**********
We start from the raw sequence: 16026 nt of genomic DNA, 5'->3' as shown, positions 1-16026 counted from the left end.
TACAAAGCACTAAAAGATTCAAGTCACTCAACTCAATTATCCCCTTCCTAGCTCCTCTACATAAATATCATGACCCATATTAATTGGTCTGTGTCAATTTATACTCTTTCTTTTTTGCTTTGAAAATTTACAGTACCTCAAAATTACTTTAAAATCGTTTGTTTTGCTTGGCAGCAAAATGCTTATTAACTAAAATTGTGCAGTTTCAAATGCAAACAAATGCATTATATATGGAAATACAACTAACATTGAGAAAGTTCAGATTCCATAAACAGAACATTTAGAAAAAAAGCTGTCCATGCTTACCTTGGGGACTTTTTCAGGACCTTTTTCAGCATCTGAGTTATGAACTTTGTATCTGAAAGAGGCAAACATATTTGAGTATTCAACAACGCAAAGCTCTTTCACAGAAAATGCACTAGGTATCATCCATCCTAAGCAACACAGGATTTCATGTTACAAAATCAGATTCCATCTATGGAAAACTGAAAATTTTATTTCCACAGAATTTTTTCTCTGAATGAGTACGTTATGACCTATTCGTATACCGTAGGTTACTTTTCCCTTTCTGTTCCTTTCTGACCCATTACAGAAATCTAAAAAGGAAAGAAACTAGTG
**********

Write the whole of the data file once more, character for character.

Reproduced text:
We start from the raw sequence: 16026 nt of genomic DNA, 5'->3' as shown, positions 1-16026 counted from the left end.
TACAAAGCACTAAAAGATTCAAGTCACTCAACTCAATTATCCCCTTCCTAGCTCCTCTACATAAATATCATGACCCATATTAATTGGTCTGTGTCAATTTATACTCTTTCTTTTTTGCTTTGAAAATTTACAGTACCTCAAAATTACTTTAAAATCGTTTGTTTTGCTTGGCAGCAAAATGCTTATTAACTAAAATTGTGCAGTTTCAAATGCAAACAAATGCATTATATATGGAAATACAACTAACATTGAGAAAGTTCAGATTCCATAAACAGAACATTTAGAAAAAAAGCTGTCCATGCTTACCTTGGGGACTTTTTCAGGACCTTTTTCAGCATCTGAGTTATGAACTTTGTATCTGAAAGAGGCAAACATATTTGAGTATTCAACAACGCAAAGCTCTTTCACAGAAAATGCACTAGGTATCATCCATCCTAAGCAACACAGGATTTCATGTTACAAAATCAGATTCCATCTATGGAAAACTGAAAATTTTATTTCCACAGAATTTTTTCTCTGAATGAGTACGTTATGACCTATTCGTATACCGTAGGTTACTTTTCCCTTTCTGTTCCTTTCTGACCCATTACAGAAATCTAAAAAGGAAAGAAACTAGTG